Methods: A retrospective cohort study was conducted in adult inpatients with blood cultures positive for Gram positive cocci in clusters. The pre-implementation, control group (CG) included patients from 4/2017-10/2017 and the post-implementation, intervention group (IG) was from 10/2017-4/2018. Patients < 18 years and polymicrobial bacteremia were excluded. Data collected in addition to primary and secondary outcomes included baseline demographics, allergies and empiric antibiotics. OAT included vancomycin for MRSA-B or MSSA-B with severe β-lactam allergy; nafcillin or cefazolin for MSSA-B; and discontinuation of vancomycin for CoNS deemed a contaminant.
Results: Of the 544 patients reviewed, 434 met inclusion criteria: 182 in the CG and 252 in the IG with similar baseline characteristics. Mean time to OAT decreased from 10 hours in the CG to 5 hours in the IG (P = 0.006). Time to BCC in the CG and IG cohorts decreased from 100 to 43 hours (P = 0.0001). One day of vancomycin was avoided in patients with MSSA-B and 2 days with CoNS. 30-day mortality decreased from 18% (n = 32) in the CG versus 6% (n = 15) in the IG (P = 0.0001). Finally, 95% (n = 153/161) of pharmacist interventions were accepted.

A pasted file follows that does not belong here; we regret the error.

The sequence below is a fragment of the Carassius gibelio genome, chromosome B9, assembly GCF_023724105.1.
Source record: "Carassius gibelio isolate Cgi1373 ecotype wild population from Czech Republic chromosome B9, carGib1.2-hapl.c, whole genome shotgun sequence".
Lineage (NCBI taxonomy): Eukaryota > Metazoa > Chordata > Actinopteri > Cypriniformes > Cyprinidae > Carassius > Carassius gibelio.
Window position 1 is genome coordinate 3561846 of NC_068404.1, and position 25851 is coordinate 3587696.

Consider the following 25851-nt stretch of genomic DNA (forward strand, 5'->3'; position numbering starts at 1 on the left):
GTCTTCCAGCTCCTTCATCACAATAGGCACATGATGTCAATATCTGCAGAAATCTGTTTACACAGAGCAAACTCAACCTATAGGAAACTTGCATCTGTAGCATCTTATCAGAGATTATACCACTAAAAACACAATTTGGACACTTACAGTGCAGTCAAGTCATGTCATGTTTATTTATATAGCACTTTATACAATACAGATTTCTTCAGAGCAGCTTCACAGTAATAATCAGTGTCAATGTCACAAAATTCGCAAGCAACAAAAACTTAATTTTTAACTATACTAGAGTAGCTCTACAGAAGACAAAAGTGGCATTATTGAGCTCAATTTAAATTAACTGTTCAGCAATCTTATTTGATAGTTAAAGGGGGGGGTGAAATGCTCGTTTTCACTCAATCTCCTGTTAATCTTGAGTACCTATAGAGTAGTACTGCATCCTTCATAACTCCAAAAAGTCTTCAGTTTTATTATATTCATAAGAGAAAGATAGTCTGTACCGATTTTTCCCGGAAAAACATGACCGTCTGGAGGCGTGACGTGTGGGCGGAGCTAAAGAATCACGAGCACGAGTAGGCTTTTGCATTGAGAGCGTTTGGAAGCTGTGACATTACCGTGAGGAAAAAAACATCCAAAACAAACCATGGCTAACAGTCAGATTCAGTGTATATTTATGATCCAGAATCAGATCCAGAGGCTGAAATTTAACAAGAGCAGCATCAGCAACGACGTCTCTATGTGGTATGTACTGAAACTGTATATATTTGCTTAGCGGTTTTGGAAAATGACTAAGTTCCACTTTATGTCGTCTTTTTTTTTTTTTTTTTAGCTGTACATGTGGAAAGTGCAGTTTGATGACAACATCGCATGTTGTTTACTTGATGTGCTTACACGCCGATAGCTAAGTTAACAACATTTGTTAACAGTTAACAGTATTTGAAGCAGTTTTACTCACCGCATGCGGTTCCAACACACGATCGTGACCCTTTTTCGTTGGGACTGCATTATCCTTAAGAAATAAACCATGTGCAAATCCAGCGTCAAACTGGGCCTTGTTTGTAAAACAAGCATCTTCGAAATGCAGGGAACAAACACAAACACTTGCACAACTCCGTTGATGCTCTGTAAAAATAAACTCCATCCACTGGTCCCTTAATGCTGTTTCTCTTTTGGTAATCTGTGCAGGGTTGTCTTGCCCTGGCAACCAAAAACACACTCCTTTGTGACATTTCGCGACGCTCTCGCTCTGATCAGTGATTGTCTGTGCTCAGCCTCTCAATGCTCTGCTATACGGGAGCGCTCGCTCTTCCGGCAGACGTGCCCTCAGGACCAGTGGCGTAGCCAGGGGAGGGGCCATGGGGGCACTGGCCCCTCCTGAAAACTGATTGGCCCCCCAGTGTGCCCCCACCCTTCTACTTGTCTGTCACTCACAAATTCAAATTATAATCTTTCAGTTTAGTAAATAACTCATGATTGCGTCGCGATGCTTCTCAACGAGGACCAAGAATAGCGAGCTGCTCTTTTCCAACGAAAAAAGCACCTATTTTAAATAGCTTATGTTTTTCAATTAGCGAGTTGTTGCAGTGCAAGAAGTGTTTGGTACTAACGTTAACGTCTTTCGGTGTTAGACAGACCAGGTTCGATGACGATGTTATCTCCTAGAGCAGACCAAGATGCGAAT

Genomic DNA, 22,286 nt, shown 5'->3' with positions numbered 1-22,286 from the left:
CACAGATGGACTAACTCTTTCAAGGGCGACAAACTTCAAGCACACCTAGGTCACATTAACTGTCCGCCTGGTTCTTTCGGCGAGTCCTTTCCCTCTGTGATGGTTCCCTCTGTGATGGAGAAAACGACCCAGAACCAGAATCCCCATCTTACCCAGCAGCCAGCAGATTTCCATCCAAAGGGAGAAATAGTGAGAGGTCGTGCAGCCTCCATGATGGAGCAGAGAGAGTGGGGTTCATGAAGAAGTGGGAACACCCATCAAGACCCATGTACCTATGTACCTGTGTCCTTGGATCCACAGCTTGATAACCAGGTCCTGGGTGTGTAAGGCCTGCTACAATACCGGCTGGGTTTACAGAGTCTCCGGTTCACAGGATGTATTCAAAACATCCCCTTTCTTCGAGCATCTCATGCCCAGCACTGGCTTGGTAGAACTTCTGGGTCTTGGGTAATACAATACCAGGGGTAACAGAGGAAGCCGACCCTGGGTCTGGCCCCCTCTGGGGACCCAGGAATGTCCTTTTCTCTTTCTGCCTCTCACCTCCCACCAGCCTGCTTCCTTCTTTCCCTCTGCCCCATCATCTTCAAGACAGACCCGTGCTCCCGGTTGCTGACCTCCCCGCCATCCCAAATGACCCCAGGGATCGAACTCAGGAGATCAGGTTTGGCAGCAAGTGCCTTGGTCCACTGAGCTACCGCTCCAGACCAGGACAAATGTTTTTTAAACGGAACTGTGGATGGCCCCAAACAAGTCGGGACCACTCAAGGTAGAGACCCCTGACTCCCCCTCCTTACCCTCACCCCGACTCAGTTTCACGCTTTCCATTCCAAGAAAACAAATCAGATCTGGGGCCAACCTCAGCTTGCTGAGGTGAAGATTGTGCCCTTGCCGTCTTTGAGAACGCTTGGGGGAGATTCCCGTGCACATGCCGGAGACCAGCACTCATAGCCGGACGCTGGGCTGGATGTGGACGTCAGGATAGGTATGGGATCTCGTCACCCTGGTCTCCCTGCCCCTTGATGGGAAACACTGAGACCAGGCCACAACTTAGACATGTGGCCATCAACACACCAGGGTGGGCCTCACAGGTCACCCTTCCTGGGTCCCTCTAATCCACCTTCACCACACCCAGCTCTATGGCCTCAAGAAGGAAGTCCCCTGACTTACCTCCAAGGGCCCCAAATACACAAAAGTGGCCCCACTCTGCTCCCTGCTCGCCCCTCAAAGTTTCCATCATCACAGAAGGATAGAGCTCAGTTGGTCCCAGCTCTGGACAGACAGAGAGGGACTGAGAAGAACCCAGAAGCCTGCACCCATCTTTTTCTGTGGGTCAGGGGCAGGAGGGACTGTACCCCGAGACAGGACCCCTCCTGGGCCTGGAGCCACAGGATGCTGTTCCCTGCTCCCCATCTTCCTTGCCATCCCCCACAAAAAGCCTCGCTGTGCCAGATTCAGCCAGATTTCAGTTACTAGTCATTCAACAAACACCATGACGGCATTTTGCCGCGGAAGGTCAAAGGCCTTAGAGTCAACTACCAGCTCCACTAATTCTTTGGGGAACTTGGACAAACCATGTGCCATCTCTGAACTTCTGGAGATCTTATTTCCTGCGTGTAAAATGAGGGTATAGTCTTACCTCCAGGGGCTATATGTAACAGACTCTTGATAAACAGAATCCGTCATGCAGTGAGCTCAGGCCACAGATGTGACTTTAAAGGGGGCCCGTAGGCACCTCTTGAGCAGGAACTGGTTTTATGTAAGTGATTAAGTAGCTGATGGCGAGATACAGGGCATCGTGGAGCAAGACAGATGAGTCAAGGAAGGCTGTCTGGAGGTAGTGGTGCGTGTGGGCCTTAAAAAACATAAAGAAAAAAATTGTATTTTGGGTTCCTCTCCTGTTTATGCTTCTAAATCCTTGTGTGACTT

Conclusion: Utilizing the on-call pharmacy resident for notification of rapid diagnostic results for S. aureus bacteremia, we saw a significant decrease in time to OAT, BCC, and 30-day mortality. Our study demonstrates that in the setting of limited stewardship resources, additional members of the health care team can be used to optimize antibiotics in conjunction with rapid diagnostics.
D. Peaper, None
J. Topal, None
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